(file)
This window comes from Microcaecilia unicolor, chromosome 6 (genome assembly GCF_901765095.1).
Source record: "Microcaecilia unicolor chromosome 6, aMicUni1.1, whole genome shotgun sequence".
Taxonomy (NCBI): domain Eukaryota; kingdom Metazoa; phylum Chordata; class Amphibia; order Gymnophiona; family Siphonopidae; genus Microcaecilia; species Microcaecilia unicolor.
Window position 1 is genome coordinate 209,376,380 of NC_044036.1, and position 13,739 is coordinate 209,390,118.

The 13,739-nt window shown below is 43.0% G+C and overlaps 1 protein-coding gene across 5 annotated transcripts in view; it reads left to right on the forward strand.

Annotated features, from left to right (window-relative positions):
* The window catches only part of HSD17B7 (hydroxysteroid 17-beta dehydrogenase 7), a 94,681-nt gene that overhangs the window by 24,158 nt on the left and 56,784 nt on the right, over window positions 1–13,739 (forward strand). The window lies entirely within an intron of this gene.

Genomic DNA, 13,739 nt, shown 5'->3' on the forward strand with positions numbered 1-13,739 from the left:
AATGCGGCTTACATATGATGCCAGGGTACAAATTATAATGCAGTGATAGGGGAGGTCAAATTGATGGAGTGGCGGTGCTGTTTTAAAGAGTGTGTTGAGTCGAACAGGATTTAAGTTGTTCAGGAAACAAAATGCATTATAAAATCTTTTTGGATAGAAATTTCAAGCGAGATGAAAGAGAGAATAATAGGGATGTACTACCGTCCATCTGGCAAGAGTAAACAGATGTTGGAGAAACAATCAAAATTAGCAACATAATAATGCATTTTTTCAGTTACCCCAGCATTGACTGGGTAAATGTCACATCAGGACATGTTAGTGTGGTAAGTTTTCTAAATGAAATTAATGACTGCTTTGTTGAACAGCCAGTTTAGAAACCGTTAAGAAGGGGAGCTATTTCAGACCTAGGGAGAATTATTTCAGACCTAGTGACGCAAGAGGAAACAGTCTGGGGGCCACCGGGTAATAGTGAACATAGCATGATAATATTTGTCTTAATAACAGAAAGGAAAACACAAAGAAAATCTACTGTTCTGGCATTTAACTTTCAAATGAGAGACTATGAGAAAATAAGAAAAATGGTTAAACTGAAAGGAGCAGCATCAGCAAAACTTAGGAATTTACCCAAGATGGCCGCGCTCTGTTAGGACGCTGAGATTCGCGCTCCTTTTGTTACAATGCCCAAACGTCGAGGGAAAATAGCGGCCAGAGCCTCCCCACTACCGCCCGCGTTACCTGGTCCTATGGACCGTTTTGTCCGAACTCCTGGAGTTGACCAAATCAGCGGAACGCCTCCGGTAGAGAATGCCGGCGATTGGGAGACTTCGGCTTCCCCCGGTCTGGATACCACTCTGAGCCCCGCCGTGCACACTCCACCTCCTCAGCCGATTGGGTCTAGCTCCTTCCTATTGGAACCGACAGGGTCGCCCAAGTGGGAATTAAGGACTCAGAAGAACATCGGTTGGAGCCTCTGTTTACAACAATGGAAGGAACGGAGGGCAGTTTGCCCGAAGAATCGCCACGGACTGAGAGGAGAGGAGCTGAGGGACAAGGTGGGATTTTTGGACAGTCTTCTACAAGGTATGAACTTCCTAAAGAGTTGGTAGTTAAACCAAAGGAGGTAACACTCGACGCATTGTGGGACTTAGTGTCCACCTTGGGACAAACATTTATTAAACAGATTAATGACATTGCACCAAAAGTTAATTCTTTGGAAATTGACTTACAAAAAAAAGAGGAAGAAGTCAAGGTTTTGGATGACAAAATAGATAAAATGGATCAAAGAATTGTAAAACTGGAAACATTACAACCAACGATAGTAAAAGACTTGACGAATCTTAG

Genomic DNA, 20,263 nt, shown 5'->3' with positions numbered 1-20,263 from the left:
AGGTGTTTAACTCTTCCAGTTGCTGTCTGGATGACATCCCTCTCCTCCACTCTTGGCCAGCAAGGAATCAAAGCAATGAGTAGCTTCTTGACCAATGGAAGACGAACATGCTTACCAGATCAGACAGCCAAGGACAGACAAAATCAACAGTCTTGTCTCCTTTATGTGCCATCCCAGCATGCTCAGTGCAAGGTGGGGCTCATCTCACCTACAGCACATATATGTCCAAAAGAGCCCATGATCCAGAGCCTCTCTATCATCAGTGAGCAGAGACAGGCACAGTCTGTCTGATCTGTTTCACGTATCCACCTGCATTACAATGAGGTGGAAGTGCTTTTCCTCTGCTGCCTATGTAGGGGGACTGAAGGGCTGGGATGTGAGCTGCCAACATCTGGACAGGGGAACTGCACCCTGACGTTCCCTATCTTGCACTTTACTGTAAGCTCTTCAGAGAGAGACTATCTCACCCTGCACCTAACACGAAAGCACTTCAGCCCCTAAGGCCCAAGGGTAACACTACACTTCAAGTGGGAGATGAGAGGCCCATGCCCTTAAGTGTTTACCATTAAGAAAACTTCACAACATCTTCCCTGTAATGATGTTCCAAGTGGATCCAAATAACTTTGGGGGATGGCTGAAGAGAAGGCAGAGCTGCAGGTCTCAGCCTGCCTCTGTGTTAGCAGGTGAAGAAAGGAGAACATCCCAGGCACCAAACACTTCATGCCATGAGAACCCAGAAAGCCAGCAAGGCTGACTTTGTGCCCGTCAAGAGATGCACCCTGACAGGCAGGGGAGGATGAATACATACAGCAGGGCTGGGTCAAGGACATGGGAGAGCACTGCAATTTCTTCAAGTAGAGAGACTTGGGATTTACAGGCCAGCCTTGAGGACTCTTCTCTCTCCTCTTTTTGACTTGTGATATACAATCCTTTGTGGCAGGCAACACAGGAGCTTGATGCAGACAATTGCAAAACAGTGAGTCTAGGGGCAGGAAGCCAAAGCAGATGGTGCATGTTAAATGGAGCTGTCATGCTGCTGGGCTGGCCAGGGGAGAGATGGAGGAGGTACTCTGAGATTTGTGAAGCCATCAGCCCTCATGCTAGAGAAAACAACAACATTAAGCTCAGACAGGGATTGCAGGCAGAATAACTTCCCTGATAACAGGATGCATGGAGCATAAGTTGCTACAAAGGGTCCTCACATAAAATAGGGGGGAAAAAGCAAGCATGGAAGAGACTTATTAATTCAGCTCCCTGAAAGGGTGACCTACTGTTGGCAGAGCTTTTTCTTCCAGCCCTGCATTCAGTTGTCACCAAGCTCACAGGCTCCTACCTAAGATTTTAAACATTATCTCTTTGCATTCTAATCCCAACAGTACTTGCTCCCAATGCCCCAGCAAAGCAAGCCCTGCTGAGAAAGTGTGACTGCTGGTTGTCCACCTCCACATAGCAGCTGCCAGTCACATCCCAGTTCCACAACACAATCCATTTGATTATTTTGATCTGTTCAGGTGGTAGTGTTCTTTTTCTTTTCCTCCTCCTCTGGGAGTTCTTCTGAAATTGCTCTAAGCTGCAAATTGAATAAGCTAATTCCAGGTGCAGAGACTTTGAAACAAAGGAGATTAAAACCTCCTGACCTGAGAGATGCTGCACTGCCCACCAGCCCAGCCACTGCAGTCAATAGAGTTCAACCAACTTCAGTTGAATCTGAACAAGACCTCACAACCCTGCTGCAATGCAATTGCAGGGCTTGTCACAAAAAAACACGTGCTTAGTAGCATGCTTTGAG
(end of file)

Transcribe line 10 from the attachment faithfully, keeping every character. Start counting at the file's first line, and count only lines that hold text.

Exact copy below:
Genomic DNA, 20,263 nt, shown 5'->3' with positions numbered 1-20,263 from the left: